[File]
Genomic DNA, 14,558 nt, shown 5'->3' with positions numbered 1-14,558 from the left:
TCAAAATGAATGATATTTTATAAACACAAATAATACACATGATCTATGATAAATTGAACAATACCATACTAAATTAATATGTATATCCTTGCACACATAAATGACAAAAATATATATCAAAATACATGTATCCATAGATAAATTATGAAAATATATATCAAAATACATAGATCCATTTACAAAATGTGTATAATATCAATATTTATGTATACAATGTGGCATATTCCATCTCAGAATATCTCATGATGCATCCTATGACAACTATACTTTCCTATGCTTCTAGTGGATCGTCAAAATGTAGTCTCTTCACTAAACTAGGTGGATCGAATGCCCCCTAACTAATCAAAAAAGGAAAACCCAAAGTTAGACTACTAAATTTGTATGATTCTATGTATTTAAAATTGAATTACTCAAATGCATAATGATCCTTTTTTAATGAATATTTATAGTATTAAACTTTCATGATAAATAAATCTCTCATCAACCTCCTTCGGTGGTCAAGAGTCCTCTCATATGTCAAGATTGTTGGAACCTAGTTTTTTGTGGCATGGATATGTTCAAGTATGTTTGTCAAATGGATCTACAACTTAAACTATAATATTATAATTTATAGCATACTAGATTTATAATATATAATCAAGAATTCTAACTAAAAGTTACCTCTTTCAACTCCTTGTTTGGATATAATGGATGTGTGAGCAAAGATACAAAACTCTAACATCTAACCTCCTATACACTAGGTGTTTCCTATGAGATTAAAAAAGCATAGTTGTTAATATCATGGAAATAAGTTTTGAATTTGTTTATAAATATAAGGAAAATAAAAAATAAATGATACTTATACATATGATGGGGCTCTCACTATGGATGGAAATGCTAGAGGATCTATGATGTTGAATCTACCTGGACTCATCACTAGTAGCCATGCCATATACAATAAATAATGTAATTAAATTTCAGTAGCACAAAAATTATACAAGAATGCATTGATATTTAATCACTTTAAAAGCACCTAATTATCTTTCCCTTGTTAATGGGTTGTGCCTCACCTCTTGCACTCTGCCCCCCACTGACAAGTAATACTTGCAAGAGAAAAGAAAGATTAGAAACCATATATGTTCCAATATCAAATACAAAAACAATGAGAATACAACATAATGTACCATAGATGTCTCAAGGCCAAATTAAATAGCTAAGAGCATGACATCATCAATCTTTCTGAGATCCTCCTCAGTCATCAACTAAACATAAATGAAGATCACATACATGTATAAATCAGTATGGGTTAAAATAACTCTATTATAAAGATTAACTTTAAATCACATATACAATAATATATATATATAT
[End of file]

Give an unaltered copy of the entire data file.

Genomic DNA, 14,558 nt, shown 5'->3' with positions numbered 1-14,558 from the left:
TCAAAATGAATGATATTTTATAAACACAAATAATACACATGATCTATGATAAATTGAACAATACCATACTAAATTAATATGTATATCCTTGCACACATAAATGACAAAAATATATATCAAAATACATGTATCCATAGATAAATTATGAAAATATATATCAAAATACATAGATCCATTTACAAAATGTGTATAATATCAATATTTATGTATACAATGTGGCATATTCCATCTCAGAATATCTCATGATGCATCCTATGACAACTATACTTTCCTATGCTTCTAGTGGATCGTCAAAATGTAGTCTCTTCACTAAACTAGGTGGATCGAATGCCCCCTAACTAATCAAAAAAGGAAAACCCAAAGTTAGACTACTAAATTTGTATGATTCTATGTATTTAAAATTGAATTACTCAAATGCATAATGATCCTTTTTTAATGAATATTTATAGTATTAAACTTTCATGATAAATAAATCTCTCATCAACCTCCTTCGGTGGTCAAGAGTCCTCTCATATGTCAAGATTGTTGGAACCTAGTTTTTTGTGGCATGGATATGTTCAAGTATGTTTGTCAAATGGATCTACAACTTAAACTATAATATTATAATTTATAGCATACTAGATTTATAATATATAATCAAGAATTCTAACTAAAAGTTACCTCTTTCAACTCCTTGTTTGGATATAATGGATGTGTGAGCAAAGATACAAAACTCTAACATCTAACCTCCTATACACTAGGTGTTTCCTATGAGATTAAAAAAGCATAGTTGTTAATATCATGGAAATAAGTTTTGAATTTGTTTATAAATATAAGGAAAATAAAAAATAAATGATACTTATACATATGATGGGGCTCTCACTATGGATGGAAATGCTAGAGGATCTATGATGTTGAATCTACCTGGACTCATCACTAGTAGCCATGCCATATACAATAAATAATGTAATTAAATTTCAGTAGCACAAAAATTATACAAGAATGCATTGATATTTAATCACTTTAAAAGCACCTAATTATCTTTCCCTTGTTAATGGGTTGTGCCTCACCTCTTGCACTCTGCCCCCCACTGACAAGTAATACTTGCAAGAGAAAAGAAAGATTAGAAACCATATATGTTCCAATATCAAATACAAAAACAATGAGAATACAACATAATGTACCATAGATGTCTCAAGGCCAAATTAAATAGCTAAGAGCATGACATCATCAATCTTTCTGAGATCCTCCTCAGTCATCAACTAAACATAAATGAAGATCACATACATGTATAAATCAGTATGGGTTAAAATAACTCTATTATAAAGATTAACTTTAAATCACATATACAATAATATATATATATAT